Beacon of Certainty

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The Beacon of Certainty (Tib. ངེས་ཤེས་སྒྲོན་མེ་, Ngeshé Drönmé; Wyl. nges shes sgron me) — is a commentary composed by the 19th century scholar Mipham Rinpoche at a very young age [1]. It is structured around seven questions including such practical issues of everyday practice as "Should one meditate analytically or in resting meditation?" Because of its thoroughness in addressing the foundations of the Nyingma-pa tradition, from Madhyamika philosophy to the view of Dzogchen, it is a key text studied in virtually all Nyingma-pa shedras. The title, "The Beacon of Certainty", refers to the fact that unwavering certainty in the view of the indivisible union of appearance and emptiness is a shining beacon that illuminates the spiritual path.

While giving insight into the key points of view and meditation on the level of madhyamaka and tantra, the main purpose of this text is to elucidate the teachings of Dzogchen[2], and the introduction to Khenpo Kunpal's commentary reads:

This Precious Beacon of Certainty is like an eye that brings all the difficult points of sutra and tantra into focus. Externally, it accords with Prasangika; internally, it accords with the Sutra that Gathers all Intentions (Tib. དགོངས་པ་འདུས་པའི་མདོ་, Gongpa Düpé Do ; Wyl. dgongs pa ’dus pa’i mdo) and the Guhyagarbha Tantra; secretly, it accords with the Great Perfection[3].

In his own introduction to the text, Khenpo Jamyang Drubpé Lodrö writes:

This sacred work, The Precious Beacon of Certainty, sheds its light of definitive understanding on important points from our own and other tenet systems.
It is a dragon’s roar to wake us from the sleep of foolish meditation,
And a sword to cut through error and wrong view.
With crucial points drawn from sutras and tantras of definitive meaning,
Showing the progressive stages on the Great Vehicle’s general path of sutra and mantra,
For the Ancient Translation School, the unique tradition of the Lake-born Buddha.

Structure of the Text

The text is structured as answers to the following seven questions:

  1. According to which of the two negations do you explain the view?
  2. Do arhats realize both types of selflessness?
  3. Does meditation involve grasping at an object?
  4. Should we do analytical meditation or settling meditation?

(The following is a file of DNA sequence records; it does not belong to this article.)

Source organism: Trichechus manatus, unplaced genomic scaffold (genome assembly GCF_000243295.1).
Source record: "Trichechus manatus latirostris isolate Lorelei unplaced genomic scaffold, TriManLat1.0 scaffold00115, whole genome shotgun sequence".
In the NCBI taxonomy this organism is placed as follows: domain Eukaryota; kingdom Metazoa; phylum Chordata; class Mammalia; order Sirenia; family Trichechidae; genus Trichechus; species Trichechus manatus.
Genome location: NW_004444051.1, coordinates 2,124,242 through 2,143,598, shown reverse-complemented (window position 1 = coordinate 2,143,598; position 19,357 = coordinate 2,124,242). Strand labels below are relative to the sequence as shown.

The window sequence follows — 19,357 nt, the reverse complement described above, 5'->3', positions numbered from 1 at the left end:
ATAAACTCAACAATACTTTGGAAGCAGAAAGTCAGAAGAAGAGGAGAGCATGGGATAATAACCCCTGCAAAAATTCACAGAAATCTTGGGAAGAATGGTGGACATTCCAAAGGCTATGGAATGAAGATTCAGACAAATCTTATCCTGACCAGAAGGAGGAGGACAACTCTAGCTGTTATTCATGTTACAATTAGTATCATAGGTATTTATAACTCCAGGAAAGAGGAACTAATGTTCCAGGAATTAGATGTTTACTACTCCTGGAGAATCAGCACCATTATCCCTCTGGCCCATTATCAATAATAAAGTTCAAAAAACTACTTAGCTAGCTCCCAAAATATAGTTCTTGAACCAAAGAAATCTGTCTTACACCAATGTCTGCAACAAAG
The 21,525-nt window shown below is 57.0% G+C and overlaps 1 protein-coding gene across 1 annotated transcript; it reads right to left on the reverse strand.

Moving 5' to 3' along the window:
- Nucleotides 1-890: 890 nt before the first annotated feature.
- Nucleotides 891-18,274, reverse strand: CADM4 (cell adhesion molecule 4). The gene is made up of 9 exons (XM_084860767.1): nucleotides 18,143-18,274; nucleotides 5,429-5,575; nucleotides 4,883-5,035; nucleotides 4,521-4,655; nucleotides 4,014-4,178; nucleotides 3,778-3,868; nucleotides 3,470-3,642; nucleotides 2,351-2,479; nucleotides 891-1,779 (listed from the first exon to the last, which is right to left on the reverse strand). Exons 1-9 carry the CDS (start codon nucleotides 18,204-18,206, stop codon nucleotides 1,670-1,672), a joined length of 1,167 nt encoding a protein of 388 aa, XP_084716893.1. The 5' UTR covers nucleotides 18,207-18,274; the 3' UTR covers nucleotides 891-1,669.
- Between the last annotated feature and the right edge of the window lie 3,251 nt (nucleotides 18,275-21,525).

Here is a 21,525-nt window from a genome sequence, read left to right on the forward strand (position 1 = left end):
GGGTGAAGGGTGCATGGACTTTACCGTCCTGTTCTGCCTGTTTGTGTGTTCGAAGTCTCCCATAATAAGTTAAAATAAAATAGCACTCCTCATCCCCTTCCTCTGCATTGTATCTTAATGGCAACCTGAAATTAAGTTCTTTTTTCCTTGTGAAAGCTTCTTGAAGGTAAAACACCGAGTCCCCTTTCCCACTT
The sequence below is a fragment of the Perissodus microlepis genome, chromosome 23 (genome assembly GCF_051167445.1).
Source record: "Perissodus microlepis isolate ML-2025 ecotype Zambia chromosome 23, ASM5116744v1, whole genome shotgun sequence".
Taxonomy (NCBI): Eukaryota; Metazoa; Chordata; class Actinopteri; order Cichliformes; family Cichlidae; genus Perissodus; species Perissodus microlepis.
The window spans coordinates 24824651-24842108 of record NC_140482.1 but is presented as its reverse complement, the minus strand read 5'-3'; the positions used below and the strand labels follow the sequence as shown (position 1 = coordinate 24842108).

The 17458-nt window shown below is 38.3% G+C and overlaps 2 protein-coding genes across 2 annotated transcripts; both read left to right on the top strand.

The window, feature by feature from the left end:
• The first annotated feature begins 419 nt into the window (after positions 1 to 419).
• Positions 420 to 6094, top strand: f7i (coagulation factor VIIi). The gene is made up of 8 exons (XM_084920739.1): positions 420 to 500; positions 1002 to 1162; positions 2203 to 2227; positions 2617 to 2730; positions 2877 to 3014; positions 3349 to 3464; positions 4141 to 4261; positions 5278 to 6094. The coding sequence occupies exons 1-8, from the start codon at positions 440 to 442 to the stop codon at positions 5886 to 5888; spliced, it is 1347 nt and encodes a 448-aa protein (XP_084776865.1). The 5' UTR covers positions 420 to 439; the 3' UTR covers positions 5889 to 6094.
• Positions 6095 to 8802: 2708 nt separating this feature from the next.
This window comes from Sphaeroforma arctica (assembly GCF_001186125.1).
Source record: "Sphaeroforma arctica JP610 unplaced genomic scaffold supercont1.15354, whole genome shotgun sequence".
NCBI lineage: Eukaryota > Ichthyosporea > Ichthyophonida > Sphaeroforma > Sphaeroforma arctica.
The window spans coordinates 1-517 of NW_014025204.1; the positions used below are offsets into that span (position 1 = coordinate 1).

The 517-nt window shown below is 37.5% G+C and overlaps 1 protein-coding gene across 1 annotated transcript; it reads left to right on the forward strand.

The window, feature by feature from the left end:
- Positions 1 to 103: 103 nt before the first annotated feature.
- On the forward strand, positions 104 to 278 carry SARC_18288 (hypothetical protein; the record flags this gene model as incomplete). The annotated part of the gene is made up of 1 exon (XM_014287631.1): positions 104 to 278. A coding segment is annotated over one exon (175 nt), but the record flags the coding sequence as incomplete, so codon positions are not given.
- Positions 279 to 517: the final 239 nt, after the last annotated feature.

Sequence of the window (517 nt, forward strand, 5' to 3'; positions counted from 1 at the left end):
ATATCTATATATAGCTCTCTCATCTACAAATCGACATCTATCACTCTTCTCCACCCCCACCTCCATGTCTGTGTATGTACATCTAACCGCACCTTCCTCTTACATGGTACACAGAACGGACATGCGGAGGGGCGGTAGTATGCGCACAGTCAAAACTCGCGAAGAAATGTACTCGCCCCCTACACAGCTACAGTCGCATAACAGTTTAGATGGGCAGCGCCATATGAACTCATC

5. Which of the two truths is most important?
  6. What is the common object of disparate perceptions?
  7. Does Madhyamaka have a position or not?

Translations

  • John W. Pettit, Mipham's Beacon of Certainty: Illuminating the View of Dzogchen, the Great Perfection Studies in Indian and Tibetan Buddhism, Wisdom Publications, 1999

Commentaries

  • Khenpo Kunpal, ངེས་ཤེས་རིན་པོ་ཆེའི་སྒྲོན་མེའི་ཚིག་དོན་གསལ་བའི་འགྲེལ་ཆུང་བློ་གྲོས་སྣང་བའི་སྒོ་འབྱེད་, nges shes rin po che'i sgron me'i tshig gi don gsal ba'i 'grel chung blo gros snang ba'i sgo 'byed
  • Khenpo Nüden
  • Troshul Jamdor, རྣམ་བཤད་འོད་ཟེར་དྲི་མེད་, rnam bshad 'od zer dri med
  • Khenpo Jamyang Drubpé Lodrö, ངེས་ཤེས་རིན་པོ་ཆེའི་སྒྲོན་མེའི་རྣམ་པར་བཤད་པ་ངེས་དོན་སྤྲིན་དཀར་གླལ་བའི་གྲ་དབྱངས་, nges shes rin po che'i sgron me'i rnam par bshad pa nges don sprin dkar glal ba'i sgra dbyangs

It is also said that Pöpa Tulku's Distinguishing Views and Tenets is a 'meaning commentary' on Beacon of Certainty. A commentary by the contemporary teacher Khangsar Tenpé Wangchuk is awaiting publication.

Teachings given to the Rigpa Sangha

Notes

  1. According to Khenpo Jikmé Phuntsok and Troshul Jamdor Mipham Rinpoche composed The Beacon of Certainty at the age of six.
  2. John W. Pettit, Mipham's Beacon of Certainty: Illuminating the View of Dzogchen, the Great Perfection Studies in Indian and Tibetan Buddhism (Boston: Wisdom Publications, 1999), page 5.
  3. Ibid. page 128

Further Reading

  • Anyen Rinpoche, Journey to Certainty: The Quintessence of the Dzogchen View: An Exploration of Ju Mipham's Beacon of Certainty, Boston: Wisdom Publications, 2012